Advances in digital technologies are allowing FEMA to revamp its flood risk maps to improve accuracy about flood risk across America.
As part of its Federal Insurance & Mitigation Administration, FEMA is responsible for managing programs before a natural disaster or other emergency, such as floods, hurricanes, storms and earthquakes. Through its National Flood Insurance Program, the agency ensures such insurance is available for homeowners in areas that are susceptible to flooding and partners with state, local and tribal governments to collect and provide flood hazard and risk data to guide mitigation efforts.
Last month the First Street Foundation created an online calculator suggesting FEMA’s Flood Insurance Rate Maps (FIRMs) missed 14.6 million properties at risk of flooding across the U.S. The non-profit research group claims its estimate is higher than FEMA’s because it accounts for recent increased rainfall and climate change. The federal agency said it is actively adding increased rainfall and climate to its hazard analyses through its Future of Flood Risk Data initiative.
“FEMA aims to provide a more comprehensive picture of the country’s flood hazards through a Graduated Risk Analysis,” a FEMA spokesperson told GovernmentCIO Media & Research.
Federal law requires FEMA to update its flood insurance rate map (FIRM) every five years, but the recent unpredictability of weather patterns also requires discretion when evaluating changes to them.
“Keeping pace with these changes is important and failing to do so could lead to unwise land-use decisions and construction standards, thereby putting homeowners at increased risk while providing a false sense of security,” the spokesperson said in an email to GovernmentCIO Media & Research. “Conversely, overstated hazards can result in potentially unnecessary construction costs and incorrect insurance rating decisions.”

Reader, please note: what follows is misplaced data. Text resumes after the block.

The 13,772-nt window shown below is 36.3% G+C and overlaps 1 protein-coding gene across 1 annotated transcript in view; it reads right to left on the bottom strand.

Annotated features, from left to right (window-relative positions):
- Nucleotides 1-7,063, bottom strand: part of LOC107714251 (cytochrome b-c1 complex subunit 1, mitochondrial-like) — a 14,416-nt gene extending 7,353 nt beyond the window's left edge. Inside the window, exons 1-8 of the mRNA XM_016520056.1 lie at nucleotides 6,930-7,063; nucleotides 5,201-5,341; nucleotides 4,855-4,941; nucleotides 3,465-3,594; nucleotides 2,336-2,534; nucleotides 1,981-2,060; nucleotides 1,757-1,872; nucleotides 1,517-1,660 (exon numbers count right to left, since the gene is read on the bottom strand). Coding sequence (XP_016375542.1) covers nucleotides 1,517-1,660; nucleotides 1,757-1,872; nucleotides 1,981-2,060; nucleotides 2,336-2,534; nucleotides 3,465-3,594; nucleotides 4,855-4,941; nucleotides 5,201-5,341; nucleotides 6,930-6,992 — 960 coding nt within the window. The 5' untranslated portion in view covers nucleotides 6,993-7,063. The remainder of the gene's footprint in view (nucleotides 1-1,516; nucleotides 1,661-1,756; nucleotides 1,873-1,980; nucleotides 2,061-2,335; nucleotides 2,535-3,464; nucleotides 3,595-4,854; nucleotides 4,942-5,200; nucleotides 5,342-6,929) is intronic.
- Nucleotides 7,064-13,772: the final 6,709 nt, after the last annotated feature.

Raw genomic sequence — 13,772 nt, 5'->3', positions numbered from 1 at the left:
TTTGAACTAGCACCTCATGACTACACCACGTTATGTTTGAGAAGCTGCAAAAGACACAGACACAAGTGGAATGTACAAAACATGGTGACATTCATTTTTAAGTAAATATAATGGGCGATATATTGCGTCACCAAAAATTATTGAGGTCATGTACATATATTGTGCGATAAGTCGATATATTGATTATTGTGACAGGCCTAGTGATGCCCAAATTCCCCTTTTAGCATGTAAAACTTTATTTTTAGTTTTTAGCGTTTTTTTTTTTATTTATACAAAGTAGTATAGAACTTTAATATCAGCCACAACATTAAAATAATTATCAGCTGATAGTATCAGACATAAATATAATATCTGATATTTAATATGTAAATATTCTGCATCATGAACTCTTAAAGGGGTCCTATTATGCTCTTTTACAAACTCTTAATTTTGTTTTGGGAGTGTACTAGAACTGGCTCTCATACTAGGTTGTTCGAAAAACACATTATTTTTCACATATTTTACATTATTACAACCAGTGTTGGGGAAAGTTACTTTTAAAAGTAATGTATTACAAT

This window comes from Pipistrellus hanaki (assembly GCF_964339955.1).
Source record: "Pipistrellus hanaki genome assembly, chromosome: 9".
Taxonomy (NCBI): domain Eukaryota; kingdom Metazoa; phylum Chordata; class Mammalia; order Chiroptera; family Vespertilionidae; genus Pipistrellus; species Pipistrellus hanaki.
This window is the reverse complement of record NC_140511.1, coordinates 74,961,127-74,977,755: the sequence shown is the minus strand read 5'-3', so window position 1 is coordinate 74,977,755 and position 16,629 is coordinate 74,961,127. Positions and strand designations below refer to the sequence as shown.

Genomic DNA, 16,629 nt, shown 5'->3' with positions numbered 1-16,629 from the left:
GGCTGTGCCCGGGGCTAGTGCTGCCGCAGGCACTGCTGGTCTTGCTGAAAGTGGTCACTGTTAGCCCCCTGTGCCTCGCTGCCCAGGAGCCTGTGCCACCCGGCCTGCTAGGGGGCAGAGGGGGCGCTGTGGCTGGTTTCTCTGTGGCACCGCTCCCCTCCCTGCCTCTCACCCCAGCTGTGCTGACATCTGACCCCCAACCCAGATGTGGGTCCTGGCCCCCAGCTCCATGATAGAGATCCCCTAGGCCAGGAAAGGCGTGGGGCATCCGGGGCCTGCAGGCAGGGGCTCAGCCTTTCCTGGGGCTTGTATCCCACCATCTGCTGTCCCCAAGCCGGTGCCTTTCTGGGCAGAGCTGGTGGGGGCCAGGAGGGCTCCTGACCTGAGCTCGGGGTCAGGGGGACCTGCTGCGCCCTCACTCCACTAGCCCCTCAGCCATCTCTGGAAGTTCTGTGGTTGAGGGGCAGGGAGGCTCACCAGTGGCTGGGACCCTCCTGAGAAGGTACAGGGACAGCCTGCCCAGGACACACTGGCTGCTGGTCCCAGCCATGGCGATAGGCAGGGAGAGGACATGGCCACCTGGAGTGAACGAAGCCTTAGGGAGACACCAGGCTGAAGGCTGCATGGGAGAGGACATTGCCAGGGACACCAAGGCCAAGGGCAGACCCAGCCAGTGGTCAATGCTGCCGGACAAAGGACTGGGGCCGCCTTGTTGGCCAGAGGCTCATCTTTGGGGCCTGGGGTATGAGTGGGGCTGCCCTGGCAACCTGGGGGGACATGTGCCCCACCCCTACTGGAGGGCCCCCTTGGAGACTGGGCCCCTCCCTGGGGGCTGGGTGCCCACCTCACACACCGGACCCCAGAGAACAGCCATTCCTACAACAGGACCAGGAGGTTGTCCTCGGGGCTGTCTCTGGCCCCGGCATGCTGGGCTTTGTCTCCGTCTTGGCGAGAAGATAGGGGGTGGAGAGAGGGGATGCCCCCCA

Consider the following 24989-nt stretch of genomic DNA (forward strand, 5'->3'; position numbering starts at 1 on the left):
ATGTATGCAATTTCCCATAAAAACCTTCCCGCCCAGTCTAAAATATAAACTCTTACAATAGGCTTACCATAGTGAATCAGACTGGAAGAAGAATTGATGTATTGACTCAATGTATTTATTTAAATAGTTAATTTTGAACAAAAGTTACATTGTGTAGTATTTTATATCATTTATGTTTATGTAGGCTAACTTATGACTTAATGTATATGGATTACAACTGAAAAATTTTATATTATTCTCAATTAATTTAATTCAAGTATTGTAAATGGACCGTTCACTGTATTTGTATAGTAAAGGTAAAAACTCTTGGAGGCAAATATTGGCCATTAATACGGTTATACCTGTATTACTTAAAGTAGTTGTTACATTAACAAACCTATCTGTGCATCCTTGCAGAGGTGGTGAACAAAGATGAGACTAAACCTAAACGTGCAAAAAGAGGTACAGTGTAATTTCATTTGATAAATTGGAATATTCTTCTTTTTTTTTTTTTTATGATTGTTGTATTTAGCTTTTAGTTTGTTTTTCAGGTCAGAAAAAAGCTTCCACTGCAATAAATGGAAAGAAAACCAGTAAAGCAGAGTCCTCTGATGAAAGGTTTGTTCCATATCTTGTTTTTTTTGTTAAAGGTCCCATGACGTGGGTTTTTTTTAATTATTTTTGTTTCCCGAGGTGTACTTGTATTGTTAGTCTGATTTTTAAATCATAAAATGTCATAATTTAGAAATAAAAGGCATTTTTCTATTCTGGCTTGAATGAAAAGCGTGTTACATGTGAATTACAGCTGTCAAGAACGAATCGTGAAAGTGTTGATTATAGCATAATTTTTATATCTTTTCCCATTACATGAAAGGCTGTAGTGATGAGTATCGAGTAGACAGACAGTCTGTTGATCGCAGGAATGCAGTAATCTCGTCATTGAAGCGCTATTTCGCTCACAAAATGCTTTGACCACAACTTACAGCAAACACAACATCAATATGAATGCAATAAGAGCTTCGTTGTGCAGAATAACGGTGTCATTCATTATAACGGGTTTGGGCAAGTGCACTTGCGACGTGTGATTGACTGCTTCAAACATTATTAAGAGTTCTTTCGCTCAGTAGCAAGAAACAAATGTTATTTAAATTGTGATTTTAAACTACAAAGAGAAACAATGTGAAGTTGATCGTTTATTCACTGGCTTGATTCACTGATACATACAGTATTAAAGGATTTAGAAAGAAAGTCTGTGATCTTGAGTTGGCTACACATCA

Due to new technologies like lidar (light detection and ranging), FEMA expects to accelerate updates to FIRMs in the near future.
“Continuously decreasing costs for wide-area lidar collection, along with a coordinated national strategy for complete lidar coverage through the 3D Elevation program has increased the availability of accurate digital elevation data and allowed FEMA to transform flood hazard modeling and mapping for the National Flood Insurance Program,” the spokesperson said. “Instead of making piecemeal engineering updates, FEMA has been able to transition to large-scale automated analysis. These expanded abilities support a base-level engineering strategy to provide widespread coverage of reliable flood hazard information that previously was not possible.”
Automation, in particular, will help FEMA cut costs and improve data accuracy and consistency. The agency plans to explore use cases for artificial intelligence as well.
“FEMA is exploring the use of custom-developed applications to automatically generate FIRM panels from the FIRM database to help ease the load of [Geographic Information Systems] professionals quality-inspecting the panels to meet cartographic specifications,” the spokesperson said. “This automation will improve mapping by going completely digital and eliminating the need for handcrafted FIRM panels.”
A FEMA spokesperson also told The New York Times that the agency “welcomes” the First Street Foundation’s flood mapping work, and considers it “complementary” to FEMA’s FIRMs.